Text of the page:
From 6th grade to the 1st day at work, not much has changed

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As my son prepares for the terrifying transition from 5th grade to 6th grade, we parents are being inundated with conflicting messages from his school.  An email will arrive letting us know that middle school and elementary school are so completely different that our children may literally burst into flames on their first day of school.  The next day an email arrives explaining that our kids are resilient and smart and wonderful and millions of kids not only start but actually finish 6th grade every year.  I don't actually remember my own "graduation" from 5th grade.  I think it was just another year separated by a summer break.   During one of the orientations held at the school to prepare us (I think the school is actually more worried about the parents than the kids) the handout you see here was... handed out.  It was a relief to read through it and recognize many of the symptoms of 6th graderosis that my wife and I had assumed were exclusive to our son.  Who knew that other 11 year olds were "often aggressive and argumentative" too!  The more disturbing discovery though and the reason I am sharing this on Headhunter Dad is the spooky similarities with several of the common traits of a 6th grader and the complaints made by corporate recruiters after interviewing Generation Y candidates (the current new grad applicant generation).

Do any of these sound familiar to those of you who have interviewed, hired or work with Generation Y employees? 
  • Egocentric
  • Short attention spans
  • Erratic and inconsistent behavior
  • Highly sensitive to criticism
  • Moody, restless and self conscious
  • Needs frequent affirmation of love from adults
There may be more on the handout that match up with Generation Y'ers but the six shown above are ones that will cost our kids jobs.  Even if they make it past the interview process, if our sons and daughters have short attention spans or cannot handle criticism they are going to have a hard time in any working environment.  Assuming that 6th graders (kids aged 11 and 12) have consistently followed this pattern since time began, why is it that college graduates these days have not grown out of these young adult stereotypes?  More importantly, how can we as parents help our own offspring to overcome these weaknesses and stand out from the crowd?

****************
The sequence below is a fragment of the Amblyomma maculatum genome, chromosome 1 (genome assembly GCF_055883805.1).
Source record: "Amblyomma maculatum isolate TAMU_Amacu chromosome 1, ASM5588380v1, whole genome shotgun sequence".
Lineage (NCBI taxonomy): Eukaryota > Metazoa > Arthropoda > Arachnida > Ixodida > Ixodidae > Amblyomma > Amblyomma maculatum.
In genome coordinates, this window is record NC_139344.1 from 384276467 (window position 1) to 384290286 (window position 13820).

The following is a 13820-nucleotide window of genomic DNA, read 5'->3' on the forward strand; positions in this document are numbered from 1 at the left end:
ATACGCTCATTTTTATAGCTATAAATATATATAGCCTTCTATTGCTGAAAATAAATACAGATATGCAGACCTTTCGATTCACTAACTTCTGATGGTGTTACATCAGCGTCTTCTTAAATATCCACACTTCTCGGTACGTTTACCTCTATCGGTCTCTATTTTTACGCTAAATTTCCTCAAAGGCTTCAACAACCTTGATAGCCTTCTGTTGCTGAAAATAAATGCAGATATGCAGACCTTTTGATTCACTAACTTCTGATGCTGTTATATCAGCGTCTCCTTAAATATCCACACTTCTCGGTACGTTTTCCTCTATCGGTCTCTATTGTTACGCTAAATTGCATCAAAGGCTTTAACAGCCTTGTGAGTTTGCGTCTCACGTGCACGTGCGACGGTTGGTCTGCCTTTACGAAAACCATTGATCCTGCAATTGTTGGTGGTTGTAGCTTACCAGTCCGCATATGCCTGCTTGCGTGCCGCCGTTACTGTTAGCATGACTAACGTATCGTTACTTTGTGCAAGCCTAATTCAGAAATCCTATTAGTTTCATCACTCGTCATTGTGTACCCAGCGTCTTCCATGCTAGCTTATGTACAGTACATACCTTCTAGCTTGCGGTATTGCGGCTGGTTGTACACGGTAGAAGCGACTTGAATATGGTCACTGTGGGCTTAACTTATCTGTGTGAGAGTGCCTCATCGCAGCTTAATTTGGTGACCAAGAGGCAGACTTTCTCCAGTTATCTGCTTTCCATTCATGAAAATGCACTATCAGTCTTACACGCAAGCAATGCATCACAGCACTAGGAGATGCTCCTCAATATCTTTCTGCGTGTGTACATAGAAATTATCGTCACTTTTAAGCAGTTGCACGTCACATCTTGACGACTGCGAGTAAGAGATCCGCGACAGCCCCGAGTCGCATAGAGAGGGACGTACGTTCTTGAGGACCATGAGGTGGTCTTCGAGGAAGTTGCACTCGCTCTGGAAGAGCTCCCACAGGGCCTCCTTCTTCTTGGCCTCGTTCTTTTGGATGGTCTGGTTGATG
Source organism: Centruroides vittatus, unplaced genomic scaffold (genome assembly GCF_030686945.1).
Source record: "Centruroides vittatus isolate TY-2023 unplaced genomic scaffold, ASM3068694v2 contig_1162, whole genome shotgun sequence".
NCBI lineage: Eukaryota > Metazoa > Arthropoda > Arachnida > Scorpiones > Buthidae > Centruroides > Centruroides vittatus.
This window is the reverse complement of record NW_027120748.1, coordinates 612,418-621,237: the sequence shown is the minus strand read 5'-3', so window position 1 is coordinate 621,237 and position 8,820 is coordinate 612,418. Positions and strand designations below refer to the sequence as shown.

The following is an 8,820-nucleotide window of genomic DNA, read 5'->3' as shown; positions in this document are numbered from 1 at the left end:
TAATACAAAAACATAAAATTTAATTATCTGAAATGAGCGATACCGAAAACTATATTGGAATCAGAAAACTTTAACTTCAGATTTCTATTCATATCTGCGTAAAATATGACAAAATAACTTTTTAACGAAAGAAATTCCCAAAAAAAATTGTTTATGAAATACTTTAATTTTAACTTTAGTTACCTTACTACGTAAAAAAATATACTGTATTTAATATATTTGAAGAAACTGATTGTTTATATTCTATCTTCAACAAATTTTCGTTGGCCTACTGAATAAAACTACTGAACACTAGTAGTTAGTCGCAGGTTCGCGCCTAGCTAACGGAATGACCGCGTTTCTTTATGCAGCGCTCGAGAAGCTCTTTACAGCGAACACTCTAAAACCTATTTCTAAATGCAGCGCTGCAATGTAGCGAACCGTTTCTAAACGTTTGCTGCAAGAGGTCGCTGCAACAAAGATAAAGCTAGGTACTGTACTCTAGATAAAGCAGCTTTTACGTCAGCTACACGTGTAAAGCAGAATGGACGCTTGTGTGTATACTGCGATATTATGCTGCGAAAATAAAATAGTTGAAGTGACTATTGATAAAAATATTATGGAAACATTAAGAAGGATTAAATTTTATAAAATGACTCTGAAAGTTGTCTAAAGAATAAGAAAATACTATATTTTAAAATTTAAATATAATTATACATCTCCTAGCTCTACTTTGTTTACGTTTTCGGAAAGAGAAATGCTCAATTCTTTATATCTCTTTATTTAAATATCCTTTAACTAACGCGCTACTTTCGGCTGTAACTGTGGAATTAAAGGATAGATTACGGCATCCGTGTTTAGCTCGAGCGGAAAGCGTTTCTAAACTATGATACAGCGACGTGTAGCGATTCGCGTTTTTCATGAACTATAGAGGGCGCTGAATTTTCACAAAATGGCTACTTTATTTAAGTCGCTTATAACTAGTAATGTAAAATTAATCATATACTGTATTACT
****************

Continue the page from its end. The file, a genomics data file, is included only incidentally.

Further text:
Perhaps the most effective way for us to treat these symptoms is to focus on the root causes.  Short attention spans and erratic and inconsistent behavior could be blamed on the multi-tasking, electronic world we all live in now with instant gratification only fingertips away.  We can start by taking away the video games and cutting back on screen time in general.  Habits are built through continuous repetition.  Find ways for your kids to experience delayed gratification through longer projects or games.  Models, for example take time and patience and the achievement is delayed until the end when it is complete.

The other 4 traits point to insecurity and a lack of self-worth.  Building confidence in our kids is a recurring theme for The Headhunter Dad (To do lists build confidence and Confident Self-Starters).  Please read the other articles for further ideas.  Confidence begins with a secure home environment where our kids feel free to take risks knowing that Mom or Dad will be there to catch them when they fall.  Each time they take a risk and succeed, they add to their internal store of security.  Eventually, they will feel good enough about themselves that they will be able to take those risks even after they leave home.

As endearing as 6th graders are, no employer wants to hire one.